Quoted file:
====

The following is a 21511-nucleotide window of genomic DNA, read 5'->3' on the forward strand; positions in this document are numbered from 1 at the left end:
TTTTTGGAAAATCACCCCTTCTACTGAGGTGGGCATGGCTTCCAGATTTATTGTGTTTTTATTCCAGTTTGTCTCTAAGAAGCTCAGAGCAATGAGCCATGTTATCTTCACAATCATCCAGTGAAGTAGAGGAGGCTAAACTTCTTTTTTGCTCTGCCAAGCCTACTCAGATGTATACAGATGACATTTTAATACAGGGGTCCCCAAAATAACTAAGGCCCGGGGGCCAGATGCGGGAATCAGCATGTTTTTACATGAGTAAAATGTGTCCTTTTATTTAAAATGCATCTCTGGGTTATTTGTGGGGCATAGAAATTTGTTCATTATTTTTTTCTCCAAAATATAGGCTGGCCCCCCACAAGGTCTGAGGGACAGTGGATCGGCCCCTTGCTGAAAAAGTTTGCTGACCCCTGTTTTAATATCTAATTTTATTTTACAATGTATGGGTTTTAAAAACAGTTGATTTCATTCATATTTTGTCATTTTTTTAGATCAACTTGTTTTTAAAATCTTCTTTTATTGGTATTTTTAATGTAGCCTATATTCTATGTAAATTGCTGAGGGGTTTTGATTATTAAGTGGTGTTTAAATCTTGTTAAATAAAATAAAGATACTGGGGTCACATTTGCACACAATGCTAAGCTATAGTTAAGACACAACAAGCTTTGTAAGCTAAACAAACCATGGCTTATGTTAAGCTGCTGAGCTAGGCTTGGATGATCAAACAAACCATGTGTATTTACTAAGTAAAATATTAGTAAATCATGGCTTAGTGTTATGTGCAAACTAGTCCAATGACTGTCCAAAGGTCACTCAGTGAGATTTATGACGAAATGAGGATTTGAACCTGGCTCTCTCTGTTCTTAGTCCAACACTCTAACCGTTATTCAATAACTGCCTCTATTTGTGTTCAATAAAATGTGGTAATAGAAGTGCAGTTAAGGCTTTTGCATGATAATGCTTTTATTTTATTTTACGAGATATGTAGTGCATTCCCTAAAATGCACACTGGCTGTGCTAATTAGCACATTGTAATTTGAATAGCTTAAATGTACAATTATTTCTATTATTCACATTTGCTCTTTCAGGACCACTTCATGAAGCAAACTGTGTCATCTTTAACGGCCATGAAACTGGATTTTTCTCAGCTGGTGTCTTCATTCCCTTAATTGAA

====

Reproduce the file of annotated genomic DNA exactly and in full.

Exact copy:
The following is a 21511-nucleotide window of genomic DNA, read 5'->3' on the forward strand; positions in this document are numbered from 1 at the left end:
TTTTTGGAAAATCACCCCTTCTACTGAGGTGGGCATGGCTTCCAGATTTATTGTGTTTTTATTCCAGTTTGTCTCTAAGAAGCTCAGAGCAATGAGCCATGTTATCTTCACAATCATCCAGTGAAGTAGAGGAGGCTAAACTTCTTTTTTGCTCTGCCAAGCCTACTCAGATGTATACAGATGACATTTTAATACAGGGGTCCCCAAAATAACTAAGGCCCGGGGGCCAGATGCGGGAATCAGCATGTTTTTACATGAGTAAAATGTGTCCTTTTATTTAAAATGCATCTCTGGGTTATTTGTGGGGCATAGAAATTTGTTCATTATTTTTTTCTCCAAAATATAGGCTGGCCCCCCACAAGGTCTGAGGGACAGTGGATCGGCCCCTTGCTGAAAAAGTTTGCTGACCCCTGTTTTAATATCTAATTTTATTTTACAATGTATGGGTTTTAAAAACAGTTGATTTCATTCATATTTTGTCATTTTTTTAGATCAACTTGTTTTTAAAATCTTCTTTTATTGGTATTTTTAATGTAGCCTATATTCTATGTAAATTGCTGAGGGGTTTTGATTATTAAGTGGTGTTTAAATCTTGTTAAATAAAATAAAGATACTGGGGTCACATTTGCACACAATGCTAAGCTATAGTTAAGACACAACAAGCTTTGTAAGCTAAACAAACCATGGCTTATGTTAAGCTGCTGAGCTAGGCTTGGATGATCAAACAAACCATGTGTATTTACTAAGTAAAATATTAGTAAATCATGGCTTAGTGTTATGTGCAAACTAGTCCAATGACTGTCCAAAGGTCACTCAGTGAGATTTATGACGAAATGAGGATTTGAACCTGGCTCTCTCTGTTCTTAGTCCAACACTCTAACCGTTATTCAATAACTGCCTCTATTTGTGTTCAATAAAATGTGGTAATAGAAGTGCAGTTAAGGCTTTTGCATGATAATGCTTTTATTTTATTTTACGAGATATGTAGTGCATTCCCTAAAATGCACACTGGCTGTGCTAATTAGCACATTGTAATTTGAATAGCTTAAATGTACAATTATTTCTATTATTCACATTTGCTCTTTCAGGACCACTTCATGAAGCAAACTGTGTCATCTTTAACGGCCATGAAACTGGATTTTTCTCAGCTGGTGTCTTCATTCCCTTAATTGAA